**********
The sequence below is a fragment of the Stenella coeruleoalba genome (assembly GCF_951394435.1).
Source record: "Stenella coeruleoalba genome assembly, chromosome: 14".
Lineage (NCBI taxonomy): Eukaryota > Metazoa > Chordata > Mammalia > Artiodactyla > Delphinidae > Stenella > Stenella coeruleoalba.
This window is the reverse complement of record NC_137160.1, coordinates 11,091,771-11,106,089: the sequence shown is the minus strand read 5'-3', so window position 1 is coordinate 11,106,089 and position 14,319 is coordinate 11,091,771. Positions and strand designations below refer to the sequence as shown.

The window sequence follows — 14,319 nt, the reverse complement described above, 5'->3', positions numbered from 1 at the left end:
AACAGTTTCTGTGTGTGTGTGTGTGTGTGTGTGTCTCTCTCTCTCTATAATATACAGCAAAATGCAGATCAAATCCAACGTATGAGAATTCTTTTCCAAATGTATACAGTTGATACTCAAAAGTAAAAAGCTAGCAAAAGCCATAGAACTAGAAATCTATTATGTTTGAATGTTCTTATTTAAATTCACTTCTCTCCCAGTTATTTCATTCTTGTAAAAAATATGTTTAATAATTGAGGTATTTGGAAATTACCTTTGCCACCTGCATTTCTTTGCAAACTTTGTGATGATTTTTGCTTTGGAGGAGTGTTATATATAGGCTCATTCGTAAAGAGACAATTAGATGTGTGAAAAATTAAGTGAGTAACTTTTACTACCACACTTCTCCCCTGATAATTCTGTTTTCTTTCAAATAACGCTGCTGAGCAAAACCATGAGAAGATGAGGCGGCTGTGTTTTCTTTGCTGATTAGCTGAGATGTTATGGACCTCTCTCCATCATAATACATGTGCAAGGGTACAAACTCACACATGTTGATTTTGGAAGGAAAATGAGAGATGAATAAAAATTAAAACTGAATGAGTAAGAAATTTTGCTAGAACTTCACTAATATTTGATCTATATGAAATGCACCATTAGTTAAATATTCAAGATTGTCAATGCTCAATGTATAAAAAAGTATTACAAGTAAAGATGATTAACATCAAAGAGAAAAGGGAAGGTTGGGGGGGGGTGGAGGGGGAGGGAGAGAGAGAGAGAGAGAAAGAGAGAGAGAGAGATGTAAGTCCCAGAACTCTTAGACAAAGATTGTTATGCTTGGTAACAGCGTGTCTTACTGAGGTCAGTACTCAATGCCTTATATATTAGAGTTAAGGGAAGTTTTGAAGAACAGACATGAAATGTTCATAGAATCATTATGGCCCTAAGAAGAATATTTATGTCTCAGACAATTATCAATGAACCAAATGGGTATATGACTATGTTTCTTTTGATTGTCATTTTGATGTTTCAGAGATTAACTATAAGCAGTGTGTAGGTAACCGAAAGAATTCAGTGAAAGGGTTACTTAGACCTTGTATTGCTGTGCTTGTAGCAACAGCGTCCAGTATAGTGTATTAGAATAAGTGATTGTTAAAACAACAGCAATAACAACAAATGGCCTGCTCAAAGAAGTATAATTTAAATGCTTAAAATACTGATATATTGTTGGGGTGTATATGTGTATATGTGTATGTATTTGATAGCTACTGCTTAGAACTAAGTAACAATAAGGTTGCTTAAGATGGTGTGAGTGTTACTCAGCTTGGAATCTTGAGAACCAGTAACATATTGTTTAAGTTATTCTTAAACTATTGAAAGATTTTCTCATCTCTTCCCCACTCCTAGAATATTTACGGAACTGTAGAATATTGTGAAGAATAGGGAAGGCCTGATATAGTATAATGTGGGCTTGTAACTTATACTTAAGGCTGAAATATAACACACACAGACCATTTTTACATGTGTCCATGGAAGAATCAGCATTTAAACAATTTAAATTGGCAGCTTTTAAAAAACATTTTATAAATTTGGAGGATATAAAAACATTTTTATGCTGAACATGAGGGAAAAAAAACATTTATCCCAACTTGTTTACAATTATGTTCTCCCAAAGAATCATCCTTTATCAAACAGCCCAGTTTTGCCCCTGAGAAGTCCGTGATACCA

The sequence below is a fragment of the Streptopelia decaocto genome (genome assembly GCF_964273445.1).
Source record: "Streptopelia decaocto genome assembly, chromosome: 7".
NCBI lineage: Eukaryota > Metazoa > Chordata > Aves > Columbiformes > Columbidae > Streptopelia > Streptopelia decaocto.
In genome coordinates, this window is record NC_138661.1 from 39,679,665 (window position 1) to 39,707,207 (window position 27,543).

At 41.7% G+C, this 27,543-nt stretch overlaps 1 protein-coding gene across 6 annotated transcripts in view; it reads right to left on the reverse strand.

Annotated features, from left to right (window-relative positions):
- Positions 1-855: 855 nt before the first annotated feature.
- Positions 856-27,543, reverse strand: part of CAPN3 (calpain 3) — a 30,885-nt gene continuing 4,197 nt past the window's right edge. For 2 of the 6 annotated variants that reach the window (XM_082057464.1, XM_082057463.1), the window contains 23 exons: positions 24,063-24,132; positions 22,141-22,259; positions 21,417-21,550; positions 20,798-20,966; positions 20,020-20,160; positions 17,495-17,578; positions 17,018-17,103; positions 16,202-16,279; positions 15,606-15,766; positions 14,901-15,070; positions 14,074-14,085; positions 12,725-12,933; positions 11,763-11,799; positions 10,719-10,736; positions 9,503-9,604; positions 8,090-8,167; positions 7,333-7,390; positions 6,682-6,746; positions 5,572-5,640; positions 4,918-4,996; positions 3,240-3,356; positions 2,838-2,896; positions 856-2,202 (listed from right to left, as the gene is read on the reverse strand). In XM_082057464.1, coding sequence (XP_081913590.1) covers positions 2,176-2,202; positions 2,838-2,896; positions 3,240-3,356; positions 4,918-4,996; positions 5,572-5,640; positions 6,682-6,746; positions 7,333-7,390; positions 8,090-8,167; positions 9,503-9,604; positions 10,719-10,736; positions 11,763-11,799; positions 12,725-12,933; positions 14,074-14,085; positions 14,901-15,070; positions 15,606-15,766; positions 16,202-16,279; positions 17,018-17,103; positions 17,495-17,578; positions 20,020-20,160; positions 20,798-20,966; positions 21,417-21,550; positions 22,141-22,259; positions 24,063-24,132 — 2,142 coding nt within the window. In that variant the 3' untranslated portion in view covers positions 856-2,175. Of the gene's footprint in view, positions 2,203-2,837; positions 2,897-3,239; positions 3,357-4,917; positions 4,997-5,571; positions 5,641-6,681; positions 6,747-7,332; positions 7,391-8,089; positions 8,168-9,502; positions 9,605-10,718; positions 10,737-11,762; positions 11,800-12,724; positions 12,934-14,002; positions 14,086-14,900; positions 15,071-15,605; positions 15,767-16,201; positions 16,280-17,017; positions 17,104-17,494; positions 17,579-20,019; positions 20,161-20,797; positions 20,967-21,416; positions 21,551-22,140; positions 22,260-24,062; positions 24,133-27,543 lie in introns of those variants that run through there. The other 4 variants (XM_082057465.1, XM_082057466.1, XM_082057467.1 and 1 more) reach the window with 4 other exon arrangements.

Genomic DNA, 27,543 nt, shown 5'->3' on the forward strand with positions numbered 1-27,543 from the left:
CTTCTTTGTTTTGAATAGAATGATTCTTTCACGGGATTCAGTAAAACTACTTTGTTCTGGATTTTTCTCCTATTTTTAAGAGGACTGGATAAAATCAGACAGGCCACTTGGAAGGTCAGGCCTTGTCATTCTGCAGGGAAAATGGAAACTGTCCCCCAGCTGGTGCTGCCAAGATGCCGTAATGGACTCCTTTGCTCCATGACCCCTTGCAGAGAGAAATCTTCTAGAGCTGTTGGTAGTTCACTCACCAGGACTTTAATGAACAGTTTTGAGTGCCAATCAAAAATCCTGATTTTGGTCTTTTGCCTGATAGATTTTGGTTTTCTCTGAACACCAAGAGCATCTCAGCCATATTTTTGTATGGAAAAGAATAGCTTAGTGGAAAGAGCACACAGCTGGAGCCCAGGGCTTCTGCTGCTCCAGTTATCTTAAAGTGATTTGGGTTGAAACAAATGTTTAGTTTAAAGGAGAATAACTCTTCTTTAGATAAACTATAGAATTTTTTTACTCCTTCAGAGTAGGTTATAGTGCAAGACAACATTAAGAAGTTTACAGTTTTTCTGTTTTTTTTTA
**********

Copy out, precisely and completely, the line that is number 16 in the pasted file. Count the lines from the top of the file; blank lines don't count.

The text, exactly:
CTTCTTTGTTTTGAATAGAATGATTCTTTCACGGGATTCAGTAAAACTACTTTGTTCTGGATTTTTCTCCTATTTTTAAGAGGACTGGATAAAATCAGACAGGCCACTTGGAAGGTCAGGCCTTGTCATTCTGCAGGGAAAATGGAAACTGTCCCCCAGCTGGTGCTGCCAAGATGCCGTAATGGACTCCTTTGCTCCATGACCCCTTGCAGAGAGAAATCTTCTAGAGCTGTTGGTAGTTCACTCACCAGGACTTTAATGAACAGTTTTGAGTGCCAATCAAAAATCCTGATTTTGGTCTTTTGCCTGATAGATTTTGGTTTTCTCTGAACACCAAGAGCATCTCAGCCATATTTTTGTATGGAAAAGAATAGCTTAGTGGAAAGAGCACACAGCTGGAGCCCAGGGCTTCTGCTGCTCCAGTTATCTTAAAGTGATTTGGGTTGAAACAAATGTTTAGTTTAAAGGAGAATAACTCTTCTTTAGATAAACTATAGAATTTTTTTACTCCTTCAGAGTAGGTTATAGTGCAAGACAACATTAAGAAGTTTACAGTTTTTCTGTTTTTTTTTA